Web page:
explain the working of a common emmiter npn transistor amplifier?

A transistor consists of three regions of doped semiconductors called: emitter, base and collector. It is either an N type semiconductor is sandwiched between two P type semiconductors or a P type semiconductor is sandwiched between two N type semiconductors. The emitter is highly doped, the collector is moderately doped and the base is lightly doped.

In a common emitter configuration, the base emitter junction is kept as input and is forward biased. While the collector-emitter is the output and it is reversed biased. A small current signal in the base can be used to control a large current flowing between the emitter and the collector. So, a small signal at the input can be magnified to a large signal at the output. This is how a transistor is used as an amplifier.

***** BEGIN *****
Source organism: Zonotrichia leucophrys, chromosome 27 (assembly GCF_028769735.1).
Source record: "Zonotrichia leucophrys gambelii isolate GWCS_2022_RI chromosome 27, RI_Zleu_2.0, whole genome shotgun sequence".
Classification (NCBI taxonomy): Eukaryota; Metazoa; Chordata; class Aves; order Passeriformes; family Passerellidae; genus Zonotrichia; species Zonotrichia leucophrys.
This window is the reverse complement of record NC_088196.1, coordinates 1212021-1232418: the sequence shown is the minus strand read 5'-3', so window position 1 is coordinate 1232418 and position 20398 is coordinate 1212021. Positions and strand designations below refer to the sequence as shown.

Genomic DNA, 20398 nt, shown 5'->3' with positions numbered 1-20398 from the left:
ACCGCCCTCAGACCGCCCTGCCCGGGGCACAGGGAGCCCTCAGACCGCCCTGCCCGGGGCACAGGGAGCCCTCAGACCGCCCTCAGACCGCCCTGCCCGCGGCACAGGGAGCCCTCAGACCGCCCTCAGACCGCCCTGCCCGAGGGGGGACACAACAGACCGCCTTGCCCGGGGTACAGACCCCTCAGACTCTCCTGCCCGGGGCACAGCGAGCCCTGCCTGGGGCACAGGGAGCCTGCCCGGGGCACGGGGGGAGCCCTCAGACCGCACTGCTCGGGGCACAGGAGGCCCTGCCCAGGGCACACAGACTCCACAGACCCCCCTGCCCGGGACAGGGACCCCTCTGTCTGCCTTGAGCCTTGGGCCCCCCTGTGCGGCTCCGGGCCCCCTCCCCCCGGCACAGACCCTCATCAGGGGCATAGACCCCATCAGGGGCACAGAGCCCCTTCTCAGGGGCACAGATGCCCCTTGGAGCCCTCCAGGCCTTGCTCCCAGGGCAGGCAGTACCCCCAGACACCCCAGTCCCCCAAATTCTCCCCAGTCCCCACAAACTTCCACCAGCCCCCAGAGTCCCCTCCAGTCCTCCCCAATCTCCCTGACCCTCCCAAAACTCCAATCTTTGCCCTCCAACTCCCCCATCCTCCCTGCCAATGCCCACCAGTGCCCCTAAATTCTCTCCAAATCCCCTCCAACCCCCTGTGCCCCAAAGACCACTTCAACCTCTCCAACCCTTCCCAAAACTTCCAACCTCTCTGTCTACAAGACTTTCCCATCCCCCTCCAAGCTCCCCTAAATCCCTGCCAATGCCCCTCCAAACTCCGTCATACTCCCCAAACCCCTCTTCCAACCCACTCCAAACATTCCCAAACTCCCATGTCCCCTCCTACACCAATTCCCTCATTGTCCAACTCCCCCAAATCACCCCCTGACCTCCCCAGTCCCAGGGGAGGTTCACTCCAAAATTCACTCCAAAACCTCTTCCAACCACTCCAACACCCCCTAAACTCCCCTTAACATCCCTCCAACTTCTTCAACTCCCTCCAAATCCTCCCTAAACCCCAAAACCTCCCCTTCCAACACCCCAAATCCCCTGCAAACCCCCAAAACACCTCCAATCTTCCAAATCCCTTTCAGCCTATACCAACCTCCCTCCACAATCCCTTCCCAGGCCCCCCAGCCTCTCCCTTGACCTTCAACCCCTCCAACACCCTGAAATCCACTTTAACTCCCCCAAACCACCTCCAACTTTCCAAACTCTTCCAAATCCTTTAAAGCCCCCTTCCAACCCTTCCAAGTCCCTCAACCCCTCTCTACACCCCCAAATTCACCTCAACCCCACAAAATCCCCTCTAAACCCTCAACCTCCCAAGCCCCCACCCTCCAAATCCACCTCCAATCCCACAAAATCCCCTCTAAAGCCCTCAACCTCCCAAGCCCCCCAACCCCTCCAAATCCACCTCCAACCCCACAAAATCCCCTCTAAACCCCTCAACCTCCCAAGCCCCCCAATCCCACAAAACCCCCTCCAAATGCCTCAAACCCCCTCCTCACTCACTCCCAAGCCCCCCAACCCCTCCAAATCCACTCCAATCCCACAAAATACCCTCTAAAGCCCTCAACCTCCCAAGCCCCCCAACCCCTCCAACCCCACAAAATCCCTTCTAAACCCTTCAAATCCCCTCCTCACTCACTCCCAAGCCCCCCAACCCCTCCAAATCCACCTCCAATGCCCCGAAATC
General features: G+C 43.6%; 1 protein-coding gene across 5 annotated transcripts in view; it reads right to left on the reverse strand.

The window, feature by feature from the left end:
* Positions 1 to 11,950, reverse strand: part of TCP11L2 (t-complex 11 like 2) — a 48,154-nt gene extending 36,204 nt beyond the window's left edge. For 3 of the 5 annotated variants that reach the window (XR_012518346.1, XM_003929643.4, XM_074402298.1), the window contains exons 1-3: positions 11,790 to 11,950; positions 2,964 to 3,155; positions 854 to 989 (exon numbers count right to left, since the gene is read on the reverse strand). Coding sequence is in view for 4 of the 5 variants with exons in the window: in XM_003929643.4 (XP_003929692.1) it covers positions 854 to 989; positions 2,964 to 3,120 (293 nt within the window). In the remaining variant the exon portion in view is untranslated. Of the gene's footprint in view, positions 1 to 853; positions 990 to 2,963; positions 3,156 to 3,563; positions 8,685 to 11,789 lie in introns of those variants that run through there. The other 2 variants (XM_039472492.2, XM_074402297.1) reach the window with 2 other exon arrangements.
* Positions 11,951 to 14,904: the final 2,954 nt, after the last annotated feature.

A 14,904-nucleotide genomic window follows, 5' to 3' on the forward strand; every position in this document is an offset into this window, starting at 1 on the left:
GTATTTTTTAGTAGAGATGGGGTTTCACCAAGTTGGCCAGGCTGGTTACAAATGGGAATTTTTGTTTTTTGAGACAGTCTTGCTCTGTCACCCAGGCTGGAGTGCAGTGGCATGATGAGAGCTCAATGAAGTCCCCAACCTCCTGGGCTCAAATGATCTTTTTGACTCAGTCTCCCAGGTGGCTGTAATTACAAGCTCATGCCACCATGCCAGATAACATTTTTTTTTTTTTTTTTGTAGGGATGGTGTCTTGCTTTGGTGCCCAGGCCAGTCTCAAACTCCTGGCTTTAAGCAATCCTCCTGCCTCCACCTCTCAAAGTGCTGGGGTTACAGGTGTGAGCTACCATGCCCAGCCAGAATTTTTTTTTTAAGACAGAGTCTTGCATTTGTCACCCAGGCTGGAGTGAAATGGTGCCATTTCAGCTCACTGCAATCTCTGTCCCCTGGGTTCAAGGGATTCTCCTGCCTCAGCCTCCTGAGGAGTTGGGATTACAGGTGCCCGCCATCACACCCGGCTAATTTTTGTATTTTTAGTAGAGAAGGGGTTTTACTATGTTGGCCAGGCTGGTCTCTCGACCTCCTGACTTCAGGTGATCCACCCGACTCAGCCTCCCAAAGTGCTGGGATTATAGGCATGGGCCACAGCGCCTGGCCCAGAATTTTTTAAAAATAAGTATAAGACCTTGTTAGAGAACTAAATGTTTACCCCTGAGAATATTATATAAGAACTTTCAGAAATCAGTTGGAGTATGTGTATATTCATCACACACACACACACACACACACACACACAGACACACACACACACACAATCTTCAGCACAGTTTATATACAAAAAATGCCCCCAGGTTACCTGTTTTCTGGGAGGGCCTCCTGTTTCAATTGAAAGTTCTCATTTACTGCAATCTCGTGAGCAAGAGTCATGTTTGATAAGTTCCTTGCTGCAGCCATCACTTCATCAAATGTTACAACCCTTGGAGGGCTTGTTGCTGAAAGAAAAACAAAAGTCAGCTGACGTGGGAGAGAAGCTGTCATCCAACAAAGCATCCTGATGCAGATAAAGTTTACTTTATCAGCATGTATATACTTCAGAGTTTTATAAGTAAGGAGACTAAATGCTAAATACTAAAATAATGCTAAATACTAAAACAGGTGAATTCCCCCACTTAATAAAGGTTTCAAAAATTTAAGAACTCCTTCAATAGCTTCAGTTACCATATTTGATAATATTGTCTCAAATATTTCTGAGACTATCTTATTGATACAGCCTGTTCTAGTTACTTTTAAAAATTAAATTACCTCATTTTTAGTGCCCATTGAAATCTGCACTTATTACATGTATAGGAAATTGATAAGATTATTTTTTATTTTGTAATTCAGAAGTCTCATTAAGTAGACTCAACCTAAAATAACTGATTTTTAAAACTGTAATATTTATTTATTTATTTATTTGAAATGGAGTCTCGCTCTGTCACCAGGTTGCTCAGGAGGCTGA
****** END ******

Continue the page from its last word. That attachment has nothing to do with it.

In an NPN transistor, in common emitter configuration, the input signal is given to the base. And in the positive half of the input signal, large current flows from the collector to the emitter through the base. Since, the base is lightly doped a very small current completes the base-emitter loop. The input signal is replicated in the output with higher amplitude.

Description: /img/shared/discuss_editlive/2191102/2012_03_02_09_25_38/fewqqwoa7208369021860268676.jpg

The basic biasing circuit for a common emitter mode. Here, IE = IB + IC

For mathematical understanding and derivations you may go through the study material.


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